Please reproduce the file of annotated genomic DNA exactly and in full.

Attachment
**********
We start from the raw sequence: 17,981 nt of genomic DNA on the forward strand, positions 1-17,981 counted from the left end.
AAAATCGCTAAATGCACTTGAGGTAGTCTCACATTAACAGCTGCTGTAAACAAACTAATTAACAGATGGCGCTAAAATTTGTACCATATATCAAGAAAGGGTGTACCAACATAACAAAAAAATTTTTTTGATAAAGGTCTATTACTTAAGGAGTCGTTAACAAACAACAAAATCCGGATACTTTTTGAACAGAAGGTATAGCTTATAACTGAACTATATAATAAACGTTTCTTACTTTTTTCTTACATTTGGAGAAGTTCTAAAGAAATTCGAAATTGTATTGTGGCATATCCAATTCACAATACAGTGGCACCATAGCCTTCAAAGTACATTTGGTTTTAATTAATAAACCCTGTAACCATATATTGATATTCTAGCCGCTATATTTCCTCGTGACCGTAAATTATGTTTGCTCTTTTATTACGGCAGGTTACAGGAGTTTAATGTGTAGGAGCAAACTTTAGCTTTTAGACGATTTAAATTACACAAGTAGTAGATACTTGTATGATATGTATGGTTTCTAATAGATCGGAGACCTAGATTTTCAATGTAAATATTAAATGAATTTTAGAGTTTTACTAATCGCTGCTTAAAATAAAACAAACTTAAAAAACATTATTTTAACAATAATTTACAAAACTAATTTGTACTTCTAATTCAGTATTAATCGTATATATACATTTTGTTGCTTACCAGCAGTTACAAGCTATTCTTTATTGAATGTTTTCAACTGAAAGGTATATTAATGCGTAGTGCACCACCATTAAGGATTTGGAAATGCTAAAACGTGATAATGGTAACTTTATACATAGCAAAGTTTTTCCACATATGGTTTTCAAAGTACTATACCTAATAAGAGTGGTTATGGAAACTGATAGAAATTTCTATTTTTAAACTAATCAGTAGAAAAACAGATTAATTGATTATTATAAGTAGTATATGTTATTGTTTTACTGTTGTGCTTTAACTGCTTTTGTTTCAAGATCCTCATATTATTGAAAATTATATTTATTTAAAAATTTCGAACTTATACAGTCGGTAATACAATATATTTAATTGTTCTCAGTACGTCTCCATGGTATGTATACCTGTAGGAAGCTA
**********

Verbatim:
We start from the raw sequence: 17,981 nt of genomic DNA on the forward strand, positions 1-17,981 counted from the left end.
AAAATCGCTAAATGCACTTGAGGTAGTCTCACATTAACAGCTGCTGTAAACAAACTAATTAACAGATGGCGCTAAAATTTGTACCATATATCAAGAAAGGGTGTACCAACATAACAAAAAAATTTTTTTGATAAAGGTCTATTACTTAAGGAGTCGTTAACAAACAACAAAATCCGGATACTTTTTGAACAGAAGGTATAGCTTATAACTGAACTATATAATAAACGTTTCTTACTTTTTTCTTACATTTGGAGAAGTTCTAAAGAAATTCGAAATTGTATTGTGGCATATCCAATTCACAATACAGTGGCACCATAGCCTTCAAAGTACATTTGGTTTTAATTAATAAACCCTGTAACCATATATTGATATTCTAGCCGCTATATTTCCTCGTGACCGTAAATTATGTTTGCTCTTTTATTACGGCAGGTTACAGGAGTTTAATGTGTAGGAGCAAACTTTAGCTTTTAGACGATTTAAATTACACAAGTAGTAGATACTTGTATGATATGTATGGTTTCTAATAGATCGGAGACCTAGATTTTCAATGTAAATATTAAATGAATTTTAGAGTTTTACTAATCGCTGCTTAAAATAAAACAAACTTAAAAAACATTATTTTAACAATAATTTACAAAACTAATTTGTACTTCTAATTCAGTATTAATCGTATATATACATTTTGTTGCTTACCAGCAGTTACAAGCTATTCTTTATTGAATGTTTTCAACTGAAAGGTATATTAATGCGTAGTGCACCACCATTAAGGATTTGGAAATGCTAAAACGTGATAATGGTAACTTTATACATAGCAAAGTTTTTCCACATATGGTTTTCAAAGTACTATACCTAATAAGAGTGGTTATGGAAACTGATAGAAATTTCTATTTTTAAACTAATCAGTAGAAAAACAGATTAATTGATTATTATAAGTAGTATATGTTATTGTTTTACTGTTGTGCTTTAACTGCTTTTGTTTCAAGATCCTCATATTATTGAAAATTATATTTATTTAAAAATTTCGAACTTATACAGTCGGTAATACAATATATTTAATTGTTCTCAGTACGTCTCCATGGTATGTATACCTGTAGGAAGCTA